USDA economist says global crop production shortfalls add another year of uncertainty

USDA’s Chief Economist says lower crop production around the world has added volatility in the commodity markets.  

Seth Meyer tells Brownfield “I think this goes back 18 or months where we’ve had really solid demand where we’ve had a series of production hiccups. Think about the South American soybean crop, or the Indian wheat crop looked like it was going to be really good and then it wasn’t quite as good as everybody had hoped.  We’ve had these production shortfalls that keep sparking uncertainty in the market.”

And, he says, he’s unsure how much Ukrainian farmers will harvest or export this fall and that adds even more uncertainty.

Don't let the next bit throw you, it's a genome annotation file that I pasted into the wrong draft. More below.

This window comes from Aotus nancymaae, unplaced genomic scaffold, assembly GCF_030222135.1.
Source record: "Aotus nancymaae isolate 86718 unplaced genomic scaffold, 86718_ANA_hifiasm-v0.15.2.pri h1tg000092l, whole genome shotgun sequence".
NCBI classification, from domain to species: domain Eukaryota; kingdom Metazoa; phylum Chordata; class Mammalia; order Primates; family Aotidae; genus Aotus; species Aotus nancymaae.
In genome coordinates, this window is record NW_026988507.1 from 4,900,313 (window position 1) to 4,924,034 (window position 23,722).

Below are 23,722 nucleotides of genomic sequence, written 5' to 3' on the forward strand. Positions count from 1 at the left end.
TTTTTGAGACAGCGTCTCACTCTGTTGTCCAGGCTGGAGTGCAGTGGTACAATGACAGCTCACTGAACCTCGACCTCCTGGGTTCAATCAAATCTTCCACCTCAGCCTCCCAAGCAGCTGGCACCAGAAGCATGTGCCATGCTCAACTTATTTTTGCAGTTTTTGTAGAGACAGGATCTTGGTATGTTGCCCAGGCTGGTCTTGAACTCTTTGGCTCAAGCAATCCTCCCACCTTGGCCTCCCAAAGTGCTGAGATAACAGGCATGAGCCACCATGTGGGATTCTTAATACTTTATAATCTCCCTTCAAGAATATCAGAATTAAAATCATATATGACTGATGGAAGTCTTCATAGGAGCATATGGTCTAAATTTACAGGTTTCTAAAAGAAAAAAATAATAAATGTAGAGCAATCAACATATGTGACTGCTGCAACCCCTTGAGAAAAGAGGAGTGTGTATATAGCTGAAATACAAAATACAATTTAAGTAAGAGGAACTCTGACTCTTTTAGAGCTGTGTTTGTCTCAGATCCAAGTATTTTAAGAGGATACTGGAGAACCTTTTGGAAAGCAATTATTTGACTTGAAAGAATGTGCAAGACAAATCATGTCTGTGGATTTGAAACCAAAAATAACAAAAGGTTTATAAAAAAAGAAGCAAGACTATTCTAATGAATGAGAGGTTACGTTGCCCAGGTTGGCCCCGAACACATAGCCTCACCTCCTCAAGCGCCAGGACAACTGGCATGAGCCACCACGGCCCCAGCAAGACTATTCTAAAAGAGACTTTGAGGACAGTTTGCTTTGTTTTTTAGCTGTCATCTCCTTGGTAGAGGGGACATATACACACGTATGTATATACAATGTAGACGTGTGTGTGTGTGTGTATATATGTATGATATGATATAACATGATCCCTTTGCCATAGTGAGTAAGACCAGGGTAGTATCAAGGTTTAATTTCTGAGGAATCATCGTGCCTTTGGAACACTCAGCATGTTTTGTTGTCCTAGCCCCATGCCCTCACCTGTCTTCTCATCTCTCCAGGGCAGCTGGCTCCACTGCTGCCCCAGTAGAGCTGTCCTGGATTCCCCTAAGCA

Meyer says USDA’s latest production report showed a shrinking North American crop with cuts to corn and soybean acres. “Those were the surprises, which gave us a smaller crop than what we anticipated even if we go the yields right. Yields, which were a little below trend for these primary spring crops, but acreage was the surprise.  Smaller crop, smaller production and I think we’ve pushed this uncertainty out another 12 months.”  

USDA recently reduced corn area by about 1 million acres and 570,000 acres for soybeans.

Brownfield interviewed Meyer at the 2022 Ag Outlook Forum presented by Agri-Pulse and the Kansas City Agribusiness Council.

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